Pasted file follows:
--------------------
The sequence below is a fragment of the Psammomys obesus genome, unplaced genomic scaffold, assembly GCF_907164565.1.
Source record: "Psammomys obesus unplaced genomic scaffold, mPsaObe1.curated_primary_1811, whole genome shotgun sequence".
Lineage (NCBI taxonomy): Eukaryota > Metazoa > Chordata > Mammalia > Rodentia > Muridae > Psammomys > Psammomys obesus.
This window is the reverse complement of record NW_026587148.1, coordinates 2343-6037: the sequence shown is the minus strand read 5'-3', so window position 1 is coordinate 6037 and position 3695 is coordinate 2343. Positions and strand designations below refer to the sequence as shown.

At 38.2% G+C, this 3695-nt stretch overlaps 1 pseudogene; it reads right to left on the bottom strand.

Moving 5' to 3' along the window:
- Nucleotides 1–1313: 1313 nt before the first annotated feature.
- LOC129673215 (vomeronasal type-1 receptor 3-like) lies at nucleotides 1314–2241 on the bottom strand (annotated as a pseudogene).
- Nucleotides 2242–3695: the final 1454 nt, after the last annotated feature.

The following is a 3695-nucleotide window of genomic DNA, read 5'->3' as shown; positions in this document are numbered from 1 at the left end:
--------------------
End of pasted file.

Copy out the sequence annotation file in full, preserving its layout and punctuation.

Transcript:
The sequence below is a fragment of the Psammomys obesus genome, unplaced genomic scaffold, assembly GCF_907164565.1.
Source record: "Psammomys obesus unplaced genomic scaffold, mPsaObe1.curated_primary_1811, whole genome shotgun sequence".
Lineage (NCBI taxonomy): Eukaryota > Metazoa > Chordata > Mammalia > Rodentia > Muridae > Psammomys > Psammomys obesus.
This window is the reverse complement of record NW_026587148.1, coordinates 2343-6037: the sequence shown is the minus strand read 5'-3', so window position 1 is coordinate 6037 and position 3695 is coordinate 2343. Positions and strand designations below refer to the sequence as shown.

At 38.2% G+C, this 3695-nt stretch overlaps 1 pseudogene; it reads right to left on the bottom strand.

Moving 5' to 3' along the window:
- Nucleotides 1–1313: 1313 nt before the first annotated feature.
- LOC129673215 (vomeronasal type-1 receptor 3-like) lies at nucleotides 1314–2241 on the bottom strand (annotated as a pseudogene).
- Nucleotides 2242–3695: the final 1454 nt, after the last annotated feature.

The following is a 3695-nucleotide window of genomic DNA, read 5'->3' as shown; positions in this document are numbered from 1 at the left end: